For instance, students who know they want to go into magazine publishing upon graduation will likely need experience in a similar environment, either from an internship undertaken during their studies or involvement with a student publication, such as a university newsletter, magazine or website. Some more ideas on how to boost graduate employability within each industry are listed below.
Media and journalism careers with an English degree
Encompassing a whole bunch of smaller industries, the media sector covers everything from film to television, newspapers to news blogs, advertising to PR and gaming to game reviewing. Depending on your area of interest, there’s a niche for just about any English graduate, whether you want to produce, write, edit, review, schedule, promote, manage or run.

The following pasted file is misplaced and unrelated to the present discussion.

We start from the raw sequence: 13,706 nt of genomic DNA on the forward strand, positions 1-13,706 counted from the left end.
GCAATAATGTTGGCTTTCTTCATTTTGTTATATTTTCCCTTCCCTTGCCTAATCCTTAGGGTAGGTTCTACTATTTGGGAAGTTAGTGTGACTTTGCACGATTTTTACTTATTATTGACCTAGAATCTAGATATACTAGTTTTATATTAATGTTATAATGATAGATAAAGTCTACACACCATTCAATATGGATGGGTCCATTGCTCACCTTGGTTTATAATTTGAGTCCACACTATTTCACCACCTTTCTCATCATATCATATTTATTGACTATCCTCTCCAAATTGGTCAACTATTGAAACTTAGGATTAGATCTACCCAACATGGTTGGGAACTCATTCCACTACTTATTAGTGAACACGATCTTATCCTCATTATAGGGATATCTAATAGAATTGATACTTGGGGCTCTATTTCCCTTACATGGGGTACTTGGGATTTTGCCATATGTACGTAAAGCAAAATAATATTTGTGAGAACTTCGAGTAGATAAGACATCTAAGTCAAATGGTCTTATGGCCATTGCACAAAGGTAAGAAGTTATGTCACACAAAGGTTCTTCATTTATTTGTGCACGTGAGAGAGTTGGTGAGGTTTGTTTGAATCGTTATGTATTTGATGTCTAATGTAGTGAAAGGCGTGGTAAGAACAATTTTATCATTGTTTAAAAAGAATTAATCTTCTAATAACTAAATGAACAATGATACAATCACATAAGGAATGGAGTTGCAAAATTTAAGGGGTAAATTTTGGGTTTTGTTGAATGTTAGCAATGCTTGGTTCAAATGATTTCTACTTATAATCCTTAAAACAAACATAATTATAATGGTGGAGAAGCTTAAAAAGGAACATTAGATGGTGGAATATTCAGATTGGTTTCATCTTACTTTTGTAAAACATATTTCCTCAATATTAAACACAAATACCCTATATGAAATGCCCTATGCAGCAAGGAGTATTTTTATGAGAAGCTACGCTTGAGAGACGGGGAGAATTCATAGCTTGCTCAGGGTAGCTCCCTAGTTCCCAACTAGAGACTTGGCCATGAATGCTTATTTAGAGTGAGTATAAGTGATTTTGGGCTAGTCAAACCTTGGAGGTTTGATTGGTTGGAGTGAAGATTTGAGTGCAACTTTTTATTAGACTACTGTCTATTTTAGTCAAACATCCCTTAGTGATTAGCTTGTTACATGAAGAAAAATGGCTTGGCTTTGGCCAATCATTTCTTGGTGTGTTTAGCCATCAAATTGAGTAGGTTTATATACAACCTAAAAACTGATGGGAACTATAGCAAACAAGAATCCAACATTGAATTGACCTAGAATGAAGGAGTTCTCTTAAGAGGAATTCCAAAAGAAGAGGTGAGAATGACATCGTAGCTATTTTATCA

Students should be aware that careers in media can be very competitive, and unless you’re dedicated to the industry and have the work experience record to show it (see below), strong starting salaries for careers in media are hard to guarantee. In addition, those wishing to pursue journalism as a profession may benefit from a specialized graduate degree in this field.
How to boost your graduate employability: Internships and/or placements; a media blog; an active presence on social media; personal portfolio of work (e.g. a compilation of reviews, scripts, photography, film projects etc.); proven interest in current media landscape (in film, television, journalism, digital media etc.).
Publishing careers with an English degree